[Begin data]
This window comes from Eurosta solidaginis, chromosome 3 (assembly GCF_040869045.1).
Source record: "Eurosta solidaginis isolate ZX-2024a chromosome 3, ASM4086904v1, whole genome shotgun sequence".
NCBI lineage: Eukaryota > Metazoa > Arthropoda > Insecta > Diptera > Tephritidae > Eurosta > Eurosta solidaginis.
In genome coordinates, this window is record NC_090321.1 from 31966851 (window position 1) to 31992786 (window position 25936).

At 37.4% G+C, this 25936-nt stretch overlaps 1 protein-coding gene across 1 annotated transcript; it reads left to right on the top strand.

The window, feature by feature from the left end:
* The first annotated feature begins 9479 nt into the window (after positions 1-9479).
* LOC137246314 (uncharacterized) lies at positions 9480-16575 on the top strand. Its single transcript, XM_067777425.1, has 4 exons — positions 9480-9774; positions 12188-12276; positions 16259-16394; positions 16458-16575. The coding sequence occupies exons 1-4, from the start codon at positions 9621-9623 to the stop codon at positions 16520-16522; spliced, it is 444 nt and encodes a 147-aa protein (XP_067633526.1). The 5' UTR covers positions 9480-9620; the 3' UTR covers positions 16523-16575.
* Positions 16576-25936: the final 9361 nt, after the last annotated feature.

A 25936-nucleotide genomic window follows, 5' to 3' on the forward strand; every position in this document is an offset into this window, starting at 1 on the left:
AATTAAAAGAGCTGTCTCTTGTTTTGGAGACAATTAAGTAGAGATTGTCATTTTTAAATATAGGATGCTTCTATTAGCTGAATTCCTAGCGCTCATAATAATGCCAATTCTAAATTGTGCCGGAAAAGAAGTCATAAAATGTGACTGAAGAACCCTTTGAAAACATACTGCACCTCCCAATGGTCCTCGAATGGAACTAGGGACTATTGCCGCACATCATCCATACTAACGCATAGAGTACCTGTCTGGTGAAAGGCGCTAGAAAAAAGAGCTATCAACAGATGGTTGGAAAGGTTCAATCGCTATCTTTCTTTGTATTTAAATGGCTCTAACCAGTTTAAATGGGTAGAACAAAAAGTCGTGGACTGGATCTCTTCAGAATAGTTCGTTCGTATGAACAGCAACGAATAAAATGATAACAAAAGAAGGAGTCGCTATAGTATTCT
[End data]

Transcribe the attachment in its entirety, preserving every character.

This window comes from Eurosta solidaginis, chromosome 3 (assembly GCF_040869045.1).
Source record: "Eurosta solidaginis isolate ZX-2024a chromosome 3, ASM4086904v1, whole genome shotgun sequence".
NCBI lineage: Eukaryota > Metazoa > Arthropoda > Insecta > Diptera > Tephritidae > Eurosta > Eurosta solidaginis.
In genome coordinates, this window is record NC_090321.1 from 31966851 (window position 1) to 31992786 (window position 25936).

At 37.4% G+C, this 25936-nt stretch overlaps 1 protein-coding gene across 1 annotated transcript; it reads left to right on the top strand.

The window, feature by feature from the left end:
* The first annotated feature begins 9479 nt into the window (after positions 1-9479).
* LOC137246314 (uncharacterized) lies at positions 9480-16575 on the top strand. Its single transcript, XM_067777425.1, has 4 exons — positions 9480-9774; positions 12188-12276; positions 16259-16394; positions 16458-16575. The coding sequence occupies exons 1-4, from the start codon at positions 9621-9623 to the stop codon at positions 16520-16522; spliced, it is 444 nt and encodes a 147-aa protein (XP_067633526.1). The 5' UTR covers positions 9480-9620; the 3' UTR covers positions 16523-16575.
* Positions 16576-25936: the final 9361 nt, after the last annotated feature.

A 25936-nucleotide genomic window follows, 5' to 3' on the forward strand; every position in this document is an offset into this window, starting at 1 on the left:
AATTAAAAGAGCTGTCTCTTGTTTTGGAGACAATTAAGTAGAGATTGTCATTTTTAAATATAGGATGCTTCTATTAGCTGAATTCCTAGCGCTCATAATAATGCCAATTCTAAATTGTGCCGGAAAAGAAGTCATAAAATGTGACTGAAGAACCCTTTGAAAACATACTGCACCTCCCAATGGTCCTCGAATGGAACTAGGGACTATTGCCGCACATCATCCATACTAACGCATAGAGTACCTGTCTGGTGAAAGGCGCTAGAAAAAAGAGCTATCAACAGATGGTTGGAAAGGTTCAATCGCTATCTTTCTTTGTATTTAAATGGCTCTAACCAGTTTAAATGGGTAGAACAAAAAGTCGTGGACTGGATCTCTTCAGAATAGTTCGTTCGTATGAACAGCAACGAATAAAATGATAACAAAAGAAGGAGTCGCTATAGTATTCT